The Florium grows its community with help from Digital Main Street
For Jessie Yun, florist and owner of The Florium in Toronto, flowers are a part of her identity.
Growing up in the small South Korean village of Sol-Ti, Yun was surrounded by flowers in the hills and forests around her. “Every spring, summer, and fall we had different flowers and they were so beautiful,” says the florist. “My mom knew all the names of the flowers and plants around us.”
It was a piece of home she brought with her when she immigrated to Canada. In her first year in her new home, she worked at a busy flower shop. Over the next decade, she built experience arranging, drying and caring for plants and flowers working with florists and enrolled in the floral design program at Seneca College. Right before COVID, she started an online business using social media to sell preserved flowers, predominantly to the Korean community in Toronto.
“I used Futurepreneur to put together a business plan,” says Yun. The plan was to open a brick-and-mortar business but COVID hit.
It proved a mixed blessing, allowing her to fine-tune the vision before signing a lease and opening up The Florium.
Opening the brick-and-mortar location of The Florium in October 2022 proved a steep learning curve. “My first year, every day was a challenge,” says Yun. It was all new to her – managing part-time staff, placing orders, and tracking inventory.
A few months before her one-year anniversary, Yun learned about Digital Main Street, a program combining grants and one-to-one support from the Province of Ontario alongside partners to help main street businesses strengthen their online capabilities and plan for the digital future. She saw the $2,500 Digital Transformation Grant and training as an opportunity to invest in her website and skills surrounding marketing.
Yun says the Digital Service Squad has been a valuable sounding board for her. “I asked a lot of questions,” she says, adding that there’s so much to think about as a first-time business owner. The grant allowed her to redesign her website to showcase her products including plants, floral arrangements and dried designs. She also works with local artisans to sell their products. Customers can buy online or in-store, an experience she’s tried to make consistent through high-quality photography on the website.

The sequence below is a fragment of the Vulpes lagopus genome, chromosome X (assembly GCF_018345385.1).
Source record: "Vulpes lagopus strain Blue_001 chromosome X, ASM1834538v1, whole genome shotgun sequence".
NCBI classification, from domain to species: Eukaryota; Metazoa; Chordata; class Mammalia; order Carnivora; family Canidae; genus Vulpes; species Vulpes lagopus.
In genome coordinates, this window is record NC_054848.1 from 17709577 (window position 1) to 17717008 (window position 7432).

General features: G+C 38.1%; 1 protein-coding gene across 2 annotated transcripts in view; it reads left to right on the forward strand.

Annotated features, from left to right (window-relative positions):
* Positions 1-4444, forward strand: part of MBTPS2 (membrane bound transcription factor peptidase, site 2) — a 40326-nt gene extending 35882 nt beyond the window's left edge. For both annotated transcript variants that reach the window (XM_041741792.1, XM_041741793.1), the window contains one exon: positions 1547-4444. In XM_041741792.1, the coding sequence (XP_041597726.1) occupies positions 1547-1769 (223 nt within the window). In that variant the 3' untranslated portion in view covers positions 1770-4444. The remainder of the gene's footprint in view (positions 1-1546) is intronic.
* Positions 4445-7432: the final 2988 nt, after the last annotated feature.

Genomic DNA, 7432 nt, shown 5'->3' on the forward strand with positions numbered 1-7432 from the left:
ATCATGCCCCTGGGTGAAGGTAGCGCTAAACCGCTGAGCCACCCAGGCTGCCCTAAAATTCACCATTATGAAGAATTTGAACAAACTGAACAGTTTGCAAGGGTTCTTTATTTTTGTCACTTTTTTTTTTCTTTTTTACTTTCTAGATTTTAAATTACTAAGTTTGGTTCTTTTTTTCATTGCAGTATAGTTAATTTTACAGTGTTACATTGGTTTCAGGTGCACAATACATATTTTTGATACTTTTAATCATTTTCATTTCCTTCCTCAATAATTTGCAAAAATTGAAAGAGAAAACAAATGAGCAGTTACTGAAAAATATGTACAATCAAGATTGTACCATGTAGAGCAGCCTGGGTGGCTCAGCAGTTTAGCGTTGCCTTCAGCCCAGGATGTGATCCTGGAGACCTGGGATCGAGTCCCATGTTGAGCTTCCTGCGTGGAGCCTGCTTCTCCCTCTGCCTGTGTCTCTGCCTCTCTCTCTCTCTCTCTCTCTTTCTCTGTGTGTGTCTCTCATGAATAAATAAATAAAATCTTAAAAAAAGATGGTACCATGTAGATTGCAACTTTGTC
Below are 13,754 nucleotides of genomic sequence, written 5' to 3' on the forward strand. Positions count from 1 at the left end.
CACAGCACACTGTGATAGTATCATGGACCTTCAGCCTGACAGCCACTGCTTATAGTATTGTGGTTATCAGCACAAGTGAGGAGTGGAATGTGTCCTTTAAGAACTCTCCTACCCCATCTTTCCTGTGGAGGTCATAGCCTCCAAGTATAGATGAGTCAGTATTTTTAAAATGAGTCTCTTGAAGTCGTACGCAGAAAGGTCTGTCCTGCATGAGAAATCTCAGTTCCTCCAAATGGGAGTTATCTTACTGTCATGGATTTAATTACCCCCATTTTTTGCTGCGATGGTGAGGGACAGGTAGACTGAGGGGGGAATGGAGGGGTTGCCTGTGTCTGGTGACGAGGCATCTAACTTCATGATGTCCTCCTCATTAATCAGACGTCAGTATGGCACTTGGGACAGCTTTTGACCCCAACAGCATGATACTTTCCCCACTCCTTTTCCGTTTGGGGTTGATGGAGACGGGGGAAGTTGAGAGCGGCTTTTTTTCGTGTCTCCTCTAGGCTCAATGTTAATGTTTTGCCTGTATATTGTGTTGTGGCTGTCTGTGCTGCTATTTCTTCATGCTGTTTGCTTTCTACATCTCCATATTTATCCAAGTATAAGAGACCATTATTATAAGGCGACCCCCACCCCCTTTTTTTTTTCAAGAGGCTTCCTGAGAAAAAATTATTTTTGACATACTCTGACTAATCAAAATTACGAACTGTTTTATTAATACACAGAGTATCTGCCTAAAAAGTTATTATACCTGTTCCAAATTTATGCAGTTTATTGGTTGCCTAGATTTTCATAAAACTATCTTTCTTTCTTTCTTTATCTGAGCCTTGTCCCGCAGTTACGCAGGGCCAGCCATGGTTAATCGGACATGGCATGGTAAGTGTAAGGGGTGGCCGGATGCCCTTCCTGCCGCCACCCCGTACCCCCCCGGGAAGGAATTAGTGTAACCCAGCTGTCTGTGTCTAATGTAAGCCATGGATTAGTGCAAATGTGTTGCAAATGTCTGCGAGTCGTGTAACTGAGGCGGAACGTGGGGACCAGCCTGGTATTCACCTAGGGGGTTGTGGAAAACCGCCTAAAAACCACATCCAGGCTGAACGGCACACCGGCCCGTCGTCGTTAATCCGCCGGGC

She’s also using her training and advice from the Digital Service Squad to navigate social media marketing. “It’s something that’s always changing… they’re always introducing new features,” she says. “So I have to focus on always keeping up.”
She’s started to see a return on her investment in digital presence. “Slowly the online sales are growing.”
Yun plans to continue to increase her offerings. She already has workshops and she’s brought in gifts and greeting cards. The website gives her shop a wider reach and allows her to showcase the products being created in the community to a greater customer base. “That's something that I want to keep going,” she says. “I want us to grow together.”
To enjoy Florium's beautiful flowers and plants you can visit them in person, or on their website and social media. (Facebook, Instagram).
To learn more about Digital Main Street's programs and how we can help your business visit sur ce site.
Digital Main Street a été créé par la Toronto Association of Business Improvement Areas (TABIA) avec le soutien direct de la Ville de Toronto. DMS est également soutenu par un groupe de partenaires commerciaux stratégiques, dont Google, Mastercard, Shopify, Meta, Intuit QuickBooks, Square, Lightspeed, Ebay et Postes Canada.
L'investissement continu de la province de l'Ontario, par l'intermédiaire du Ministère du Développement économique, de la Création d’emplois et du Commerce (MEDJCT), a permis l'expansion continue de la plateforme numérique de la rue principale afin de soutenir davantage d'entreprises qui passent au numérique dans tout l'Ontario.